A month and a half after checking himself into a DC hospital to be treated for clinical depression, John Fetterman has been discharged, his office says in a statement, per Reuters. "I am so happy to be home," the Pennsylvania senator tweeted late Friday afternoon after leaving Walter Reed National Military Medical Center. "I'm excited to be the father and husband I want to be, and the senator Pennsylvania deserves." Fetterman's office adds that the 53-year-old—whose depression is now in remission, per Dr. David Williamson, a neuropsychiatrist who treated him—will head back to the Senate by the middle of this month.
Williamson notes in the statement that when Fetterman first arrived at the hospital in mid-February for treatment, he didn't have any suicidal ideation, but he was plagued with severe depression symptoms, including poor sleep, low energy and motivation, sluggish thinking and movement, and feelings of worthlessness and guilt. To add to that, Williamson says, Fetterman developed low blood pressure as a result of not eating and staying hydrated. Williamson says that as the senator began eating and sleeping better, his condition saw improvement. It was also discovered Fetterman has mild to moderate hearing loss, which led to him receiving hearing aids, per Williamson.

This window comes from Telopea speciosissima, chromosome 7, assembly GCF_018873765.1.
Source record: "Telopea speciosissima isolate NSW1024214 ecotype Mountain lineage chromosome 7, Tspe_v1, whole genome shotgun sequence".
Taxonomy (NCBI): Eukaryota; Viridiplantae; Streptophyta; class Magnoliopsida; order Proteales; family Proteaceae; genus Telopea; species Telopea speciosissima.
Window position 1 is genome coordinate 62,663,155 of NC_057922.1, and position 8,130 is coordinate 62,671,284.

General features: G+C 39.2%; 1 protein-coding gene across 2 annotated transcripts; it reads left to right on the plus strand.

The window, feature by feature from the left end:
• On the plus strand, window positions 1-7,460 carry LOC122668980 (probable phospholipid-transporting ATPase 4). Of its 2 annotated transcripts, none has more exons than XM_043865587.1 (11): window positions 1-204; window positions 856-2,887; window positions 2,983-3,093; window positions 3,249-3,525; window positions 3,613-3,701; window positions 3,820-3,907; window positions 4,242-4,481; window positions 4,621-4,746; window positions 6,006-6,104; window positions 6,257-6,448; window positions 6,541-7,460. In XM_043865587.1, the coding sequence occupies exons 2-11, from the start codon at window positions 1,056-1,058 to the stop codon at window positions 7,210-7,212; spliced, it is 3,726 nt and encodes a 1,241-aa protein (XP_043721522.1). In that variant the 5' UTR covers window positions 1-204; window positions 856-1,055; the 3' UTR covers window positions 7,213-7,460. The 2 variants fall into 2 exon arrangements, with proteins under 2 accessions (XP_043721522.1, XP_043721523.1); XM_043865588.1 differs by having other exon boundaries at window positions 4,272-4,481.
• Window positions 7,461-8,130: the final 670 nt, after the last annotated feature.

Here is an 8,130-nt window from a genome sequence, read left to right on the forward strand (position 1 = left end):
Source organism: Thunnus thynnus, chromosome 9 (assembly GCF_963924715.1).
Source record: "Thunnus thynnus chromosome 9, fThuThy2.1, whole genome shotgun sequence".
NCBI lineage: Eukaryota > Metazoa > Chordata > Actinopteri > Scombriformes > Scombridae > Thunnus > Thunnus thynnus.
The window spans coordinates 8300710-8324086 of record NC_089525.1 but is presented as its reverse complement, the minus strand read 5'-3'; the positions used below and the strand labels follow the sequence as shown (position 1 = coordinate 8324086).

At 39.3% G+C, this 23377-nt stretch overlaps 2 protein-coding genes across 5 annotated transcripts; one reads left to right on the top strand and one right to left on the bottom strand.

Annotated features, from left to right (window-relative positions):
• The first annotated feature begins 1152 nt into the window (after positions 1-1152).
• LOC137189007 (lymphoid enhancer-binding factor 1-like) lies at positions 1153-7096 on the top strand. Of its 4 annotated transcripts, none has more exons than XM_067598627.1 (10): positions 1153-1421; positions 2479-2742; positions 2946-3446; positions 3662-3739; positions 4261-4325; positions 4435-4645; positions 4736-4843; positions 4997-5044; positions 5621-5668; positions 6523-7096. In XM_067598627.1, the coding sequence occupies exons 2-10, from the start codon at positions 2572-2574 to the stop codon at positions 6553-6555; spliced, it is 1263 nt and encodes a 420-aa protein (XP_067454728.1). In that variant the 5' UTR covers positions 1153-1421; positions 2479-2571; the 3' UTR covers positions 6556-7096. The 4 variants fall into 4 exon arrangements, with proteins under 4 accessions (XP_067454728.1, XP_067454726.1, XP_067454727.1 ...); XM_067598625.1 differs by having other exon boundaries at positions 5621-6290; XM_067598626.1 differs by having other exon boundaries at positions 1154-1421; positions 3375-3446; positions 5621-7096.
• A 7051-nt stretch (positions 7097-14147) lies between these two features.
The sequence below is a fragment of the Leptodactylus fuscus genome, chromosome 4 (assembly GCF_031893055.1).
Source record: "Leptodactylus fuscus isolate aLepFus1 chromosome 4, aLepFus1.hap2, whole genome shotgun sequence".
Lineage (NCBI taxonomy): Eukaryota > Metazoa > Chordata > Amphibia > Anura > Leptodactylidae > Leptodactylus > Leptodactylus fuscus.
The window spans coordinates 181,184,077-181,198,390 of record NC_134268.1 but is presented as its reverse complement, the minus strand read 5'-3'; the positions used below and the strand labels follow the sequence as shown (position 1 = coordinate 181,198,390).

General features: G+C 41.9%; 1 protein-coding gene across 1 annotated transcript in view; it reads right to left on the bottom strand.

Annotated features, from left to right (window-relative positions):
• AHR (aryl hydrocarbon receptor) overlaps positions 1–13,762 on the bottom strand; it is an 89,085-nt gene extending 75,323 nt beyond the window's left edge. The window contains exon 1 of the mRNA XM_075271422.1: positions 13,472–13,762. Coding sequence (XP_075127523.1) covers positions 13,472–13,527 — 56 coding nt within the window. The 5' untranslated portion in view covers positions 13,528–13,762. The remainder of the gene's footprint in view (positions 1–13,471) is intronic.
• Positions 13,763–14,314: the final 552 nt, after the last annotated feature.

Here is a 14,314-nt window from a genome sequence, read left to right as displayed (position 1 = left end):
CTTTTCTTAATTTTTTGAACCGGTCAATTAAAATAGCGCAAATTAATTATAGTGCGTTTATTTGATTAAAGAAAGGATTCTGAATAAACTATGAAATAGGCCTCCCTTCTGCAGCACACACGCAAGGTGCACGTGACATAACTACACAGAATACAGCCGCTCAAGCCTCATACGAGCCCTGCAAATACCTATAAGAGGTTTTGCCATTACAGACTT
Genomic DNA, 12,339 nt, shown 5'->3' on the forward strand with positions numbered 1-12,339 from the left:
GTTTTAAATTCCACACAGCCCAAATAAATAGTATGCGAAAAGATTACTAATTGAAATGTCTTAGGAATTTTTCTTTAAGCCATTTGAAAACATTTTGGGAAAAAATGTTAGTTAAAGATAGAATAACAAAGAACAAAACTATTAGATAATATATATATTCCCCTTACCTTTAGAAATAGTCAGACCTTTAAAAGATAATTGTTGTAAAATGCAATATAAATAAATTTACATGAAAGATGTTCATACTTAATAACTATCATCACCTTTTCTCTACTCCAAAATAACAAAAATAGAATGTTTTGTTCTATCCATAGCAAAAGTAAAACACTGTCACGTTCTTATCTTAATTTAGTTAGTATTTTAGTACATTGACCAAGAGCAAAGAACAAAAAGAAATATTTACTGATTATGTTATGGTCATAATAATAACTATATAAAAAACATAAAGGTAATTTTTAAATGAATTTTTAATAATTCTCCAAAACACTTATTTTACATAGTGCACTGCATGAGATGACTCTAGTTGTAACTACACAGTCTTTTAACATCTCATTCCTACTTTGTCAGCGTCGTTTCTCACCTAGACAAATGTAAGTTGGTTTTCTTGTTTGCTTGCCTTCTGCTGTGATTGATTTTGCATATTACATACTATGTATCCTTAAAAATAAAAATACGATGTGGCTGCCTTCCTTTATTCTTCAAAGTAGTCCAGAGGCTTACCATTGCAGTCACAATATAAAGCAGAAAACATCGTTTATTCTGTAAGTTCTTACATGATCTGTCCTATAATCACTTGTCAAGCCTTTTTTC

Fetterman's speech and processing issues, a result of the stroke he suffered nearly a year ago, also improved as he worked with a specialist, his office notes. "I want everyone to know that depression is treatable, and treatment works," Fetterman said in a statement after he left the hospital, per CNN. "This isn't about politics—right now there are people who are suffering with depression in red counties and blue counties." He added, "If you need help, please get help." Reuters notes that Democrats in the US Senate are likely breathing easier now that the junior senator is one step closer to returning to work, as the party holds a razor-thin 51-49 majority over Republicans. Fetterman, meanwhile, seems most pleased to be getting back to serving his state. "Pennsylvanians have always had my back, and I will always have theirs," Fetterman wrote online. (Read more John Fetterman stories.)